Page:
In February she posted that she had been diagnosed with breast cancer.  She had had surgery, they thought it looked good, something about no margins which I took to mean the surgeons thought they had got it all.  But as a precaution she would have chemo and radiotherapy.

I messaged her then too.  My mum went through chemo, and another friend has been recently diagnosed.  I made some professional (pharmacist) suggestions about how to deal with chemo side effects.  I wished her luck.  We messaged just a few times.

I saw her photo on the day of her first treatment.  She was going to sew a quilt during the treatments, friends had sent her different fabrics.

And then I saw her husband post that only about two weeks after her first treatment, she had passed away.  From complications due to her immune system after chemo.  Maybe that is why I'm so upset.  You shouldn't die from chemo.  Cancer, well, I understand that.  But not the treatment.  Not when you have two small children.  Not when you've only had one treatment.  Not when you are 38. Not when just a few days before that she had been posting as usual, everything seemed normal.

My heart breaks for her, and her family.  But I don't really know them.  I feel like I do, because of social media I suppose.  So then I feel like I don't have the right to be so upset.  What is my grief when compared to theirs?

I have had one idea though for a small memorial.  Just a little one, for me.  I have just looked up roses called Anna.  And I think I will try to grow one of the Anna's Promise roses.  And then, I can remember her anytime I like.

Photograph from Week's roses website.

Sunday, 3 April 2016

The pineapple sage forest

Months ago I bought a small seedling of a pineapple sage plant.  I actually thought it was just normal sage, and wanted to add it to my herb garden.  I read that it needed full sun, but then decided to plant it out in my fairly shady back garden where I have a small herb bed regardless of the need for sun.  It's under my clothes line and so I prefer small plants anyway.  My mint has been growing well there, as has parsley.  So I put the small pineapple sage in.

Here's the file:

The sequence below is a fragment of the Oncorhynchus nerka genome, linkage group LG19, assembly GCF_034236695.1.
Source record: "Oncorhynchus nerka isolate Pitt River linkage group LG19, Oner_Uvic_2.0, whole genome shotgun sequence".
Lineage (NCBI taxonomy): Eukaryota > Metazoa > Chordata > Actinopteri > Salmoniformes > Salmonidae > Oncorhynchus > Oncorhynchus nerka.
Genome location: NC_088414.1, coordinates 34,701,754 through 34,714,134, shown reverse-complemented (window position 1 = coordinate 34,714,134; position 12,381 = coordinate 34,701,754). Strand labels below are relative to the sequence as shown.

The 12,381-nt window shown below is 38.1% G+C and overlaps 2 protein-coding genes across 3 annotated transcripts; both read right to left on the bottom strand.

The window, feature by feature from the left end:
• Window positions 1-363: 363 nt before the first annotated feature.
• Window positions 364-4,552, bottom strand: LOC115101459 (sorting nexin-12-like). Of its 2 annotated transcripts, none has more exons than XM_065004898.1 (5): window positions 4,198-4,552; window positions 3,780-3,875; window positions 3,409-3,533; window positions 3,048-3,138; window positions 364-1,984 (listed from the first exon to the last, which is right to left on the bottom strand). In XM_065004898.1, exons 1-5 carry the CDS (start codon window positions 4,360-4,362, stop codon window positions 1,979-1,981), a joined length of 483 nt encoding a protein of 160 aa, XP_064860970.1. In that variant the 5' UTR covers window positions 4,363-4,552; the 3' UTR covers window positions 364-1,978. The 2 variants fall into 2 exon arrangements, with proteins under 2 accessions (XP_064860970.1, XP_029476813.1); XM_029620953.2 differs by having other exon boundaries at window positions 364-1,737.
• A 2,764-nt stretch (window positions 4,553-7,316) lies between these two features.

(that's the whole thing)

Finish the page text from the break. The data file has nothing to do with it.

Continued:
And now, I have a massive pineapple sage forest.

So - so much for needing full sun.

Also so much for my clothesline.

And now I need to find some uses for this herb!  

According to the Bonnie Plants website  when it flowers I should have a lovely pink display (image from Bonnie Plants).  Also from this I find that this plant attracts hummingbirds - pity I'm in Australia!

So apparently it's nice in drinks, and can be used in salads.

It should make nice tea - although I'm not big on tea.  But I might dry it out anyway!

And I'm going to try some dried in my cupboards and pantry to see if it makes any difference to my pantry moths.

Edit - when I started this post the sage had just been growing but there were no signs of the flowers. However yesterday I noticed I have a few pretty pink flowers out.  For some reason one of them was covered in ants, but the other was ant free.  They certainly are pretty!

One flower was very popular with ants for some reason.

Monday, 28 March 2016

Garden Share Collective March - Colour

After missing last months Garden Share Collective (I don't preserve anything, and wasn't feeling very inventive about how I could tie the theme in with my little patch which doesn't seem to ever produce a "glut" of anything!) I'm back with a post for Colour, the theme for this month.

If anyone wants to join in head on over to the link up either on the Rosehips and Rhubarb page or A Fresh Legacy and show us your garden.  Don't be afraid - even a straggly collection of pots and a forest of sage like my current situation is warmly welcomed as a "garden"!